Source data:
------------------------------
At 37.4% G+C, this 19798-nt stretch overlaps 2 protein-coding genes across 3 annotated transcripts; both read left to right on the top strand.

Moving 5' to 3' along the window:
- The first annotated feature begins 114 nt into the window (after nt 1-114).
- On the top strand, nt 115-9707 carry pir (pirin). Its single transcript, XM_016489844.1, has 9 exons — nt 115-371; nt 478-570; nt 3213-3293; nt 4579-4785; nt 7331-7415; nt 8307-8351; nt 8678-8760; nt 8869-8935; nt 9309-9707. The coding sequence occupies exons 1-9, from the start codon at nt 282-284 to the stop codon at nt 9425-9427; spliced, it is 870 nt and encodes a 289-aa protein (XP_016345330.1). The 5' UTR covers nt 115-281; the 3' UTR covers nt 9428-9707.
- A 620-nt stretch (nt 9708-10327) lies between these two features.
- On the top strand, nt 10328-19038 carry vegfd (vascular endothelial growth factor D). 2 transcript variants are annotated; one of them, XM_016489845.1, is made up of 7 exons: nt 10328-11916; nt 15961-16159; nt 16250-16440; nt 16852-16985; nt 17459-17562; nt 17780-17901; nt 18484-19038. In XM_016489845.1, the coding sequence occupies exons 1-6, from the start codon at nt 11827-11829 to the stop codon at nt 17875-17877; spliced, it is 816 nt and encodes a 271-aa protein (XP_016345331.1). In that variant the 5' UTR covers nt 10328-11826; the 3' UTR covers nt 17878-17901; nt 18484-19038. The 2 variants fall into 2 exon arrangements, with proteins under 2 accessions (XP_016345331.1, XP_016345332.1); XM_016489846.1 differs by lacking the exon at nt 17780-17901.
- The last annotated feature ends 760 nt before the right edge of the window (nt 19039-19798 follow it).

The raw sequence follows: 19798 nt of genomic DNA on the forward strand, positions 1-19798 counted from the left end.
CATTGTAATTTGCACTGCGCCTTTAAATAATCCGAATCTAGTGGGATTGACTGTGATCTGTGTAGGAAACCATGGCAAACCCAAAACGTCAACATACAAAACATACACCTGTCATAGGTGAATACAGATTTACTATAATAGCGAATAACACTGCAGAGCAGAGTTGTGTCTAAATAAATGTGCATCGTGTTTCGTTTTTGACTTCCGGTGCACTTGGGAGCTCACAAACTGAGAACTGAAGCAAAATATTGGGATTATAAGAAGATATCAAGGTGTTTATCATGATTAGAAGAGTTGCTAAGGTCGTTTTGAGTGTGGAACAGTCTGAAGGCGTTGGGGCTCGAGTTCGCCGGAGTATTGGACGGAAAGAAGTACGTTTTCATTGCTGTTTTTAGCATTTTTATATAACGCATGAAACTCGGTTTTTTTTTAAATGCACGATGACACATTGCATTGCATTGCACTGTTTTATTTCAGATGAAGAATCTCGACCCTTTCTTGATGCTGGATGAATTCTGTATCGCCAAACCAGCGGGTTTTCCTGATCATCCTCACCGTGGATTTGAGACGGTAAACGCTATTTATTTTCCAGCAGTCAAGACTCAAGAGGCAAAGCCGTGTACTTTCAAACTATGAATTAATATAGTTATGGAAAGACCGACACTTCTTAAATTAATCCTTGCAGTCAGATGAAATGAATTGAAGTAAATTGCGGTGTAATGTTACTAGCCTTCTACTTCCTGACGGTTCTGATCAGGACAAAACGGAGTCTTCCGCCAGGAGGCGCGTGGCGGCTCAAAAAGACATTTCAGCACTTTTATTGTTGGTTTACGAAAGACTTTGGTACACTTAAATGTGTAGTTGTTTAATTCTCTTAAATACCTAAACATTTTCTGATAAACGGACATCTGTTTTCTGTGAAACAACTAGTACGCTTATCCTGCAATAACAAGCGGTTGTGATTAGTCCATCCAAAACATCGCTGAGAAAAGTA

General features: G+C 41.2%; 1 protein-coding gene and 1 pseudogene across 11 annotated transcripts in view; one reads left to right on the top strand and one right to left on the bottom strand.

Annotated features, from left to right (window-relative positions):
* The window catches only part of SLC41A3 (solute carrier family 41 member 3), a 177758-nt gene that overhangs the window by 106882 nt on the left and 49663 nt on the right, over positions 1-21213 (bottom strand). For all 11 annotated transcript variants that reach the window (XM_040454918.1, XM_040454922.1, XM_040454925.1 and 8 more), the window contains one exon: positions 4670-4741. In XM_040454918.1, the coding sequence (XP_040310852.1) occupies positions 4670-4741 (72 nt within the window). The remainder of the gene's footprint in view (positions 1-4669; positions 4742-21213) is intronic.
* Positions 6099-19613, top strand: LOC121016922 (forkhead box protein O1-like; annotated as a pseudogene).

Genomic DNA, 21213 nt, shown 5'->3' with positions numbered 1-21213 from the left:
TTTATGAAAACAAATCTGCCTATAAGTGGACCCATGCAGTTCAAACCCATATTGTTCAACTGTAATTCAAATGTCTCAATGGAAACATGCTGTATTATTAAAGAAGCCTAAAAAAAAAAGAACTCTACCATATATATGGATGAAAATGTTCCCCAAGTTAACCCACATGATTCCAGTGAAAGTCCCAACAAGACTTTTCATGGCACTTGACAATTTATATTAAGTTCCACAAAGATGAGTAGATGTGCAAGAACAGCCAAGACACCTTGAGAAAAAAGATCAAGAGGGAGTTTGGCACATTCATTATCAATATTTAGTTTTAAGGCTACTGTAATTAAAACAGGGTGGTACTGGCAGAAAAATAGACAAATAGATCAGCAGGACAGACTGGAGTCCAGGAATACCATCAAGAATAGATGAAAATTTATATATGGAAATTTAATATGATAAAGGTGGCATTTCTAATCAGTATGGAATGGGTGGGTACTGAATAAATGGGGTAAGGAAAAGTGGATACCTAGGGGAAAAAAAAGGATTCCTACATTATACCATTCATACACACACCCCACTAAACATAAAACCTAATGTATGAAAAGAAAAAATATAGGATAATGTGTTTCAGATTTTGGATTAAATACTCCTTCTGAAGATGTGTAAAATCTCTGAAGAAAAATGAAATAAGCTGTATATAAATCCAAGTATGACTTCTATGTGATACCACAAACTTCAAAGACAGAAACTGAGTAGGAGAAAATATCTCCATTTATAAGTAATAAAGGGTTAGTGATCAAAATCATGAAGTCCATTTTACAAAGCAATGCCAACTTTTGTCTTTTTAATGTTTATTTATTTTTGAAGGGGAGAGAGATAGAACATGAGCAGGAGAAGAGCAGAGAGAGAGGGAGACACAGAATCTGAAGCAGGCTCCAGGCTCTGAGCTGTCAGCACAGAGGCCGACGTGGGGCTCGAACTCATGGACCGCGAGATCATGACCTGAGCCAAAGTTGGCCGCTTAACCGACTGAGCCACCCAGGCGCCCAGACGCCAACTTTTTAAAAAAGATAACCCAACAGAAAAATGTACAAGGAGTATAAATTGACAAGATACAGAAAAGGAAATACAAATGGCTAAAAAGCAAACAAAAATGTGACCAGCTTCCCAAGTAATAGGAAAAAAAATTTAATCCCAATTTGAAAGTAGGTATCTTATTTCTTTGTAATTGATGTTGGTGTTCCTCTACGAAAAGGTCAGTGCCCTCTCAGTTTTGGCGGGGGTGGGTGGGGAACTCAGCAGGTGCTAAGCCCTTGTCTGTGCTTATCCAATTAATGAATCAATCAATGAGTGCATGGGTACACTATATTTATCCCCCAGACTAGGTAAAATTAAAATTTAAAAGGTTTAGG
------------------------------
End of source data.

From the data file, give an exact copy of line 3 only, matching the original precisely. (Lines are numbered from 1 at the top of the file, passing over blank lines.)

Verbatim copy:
- The first annotated feature begins 114 nt into the window (after nt 1-114).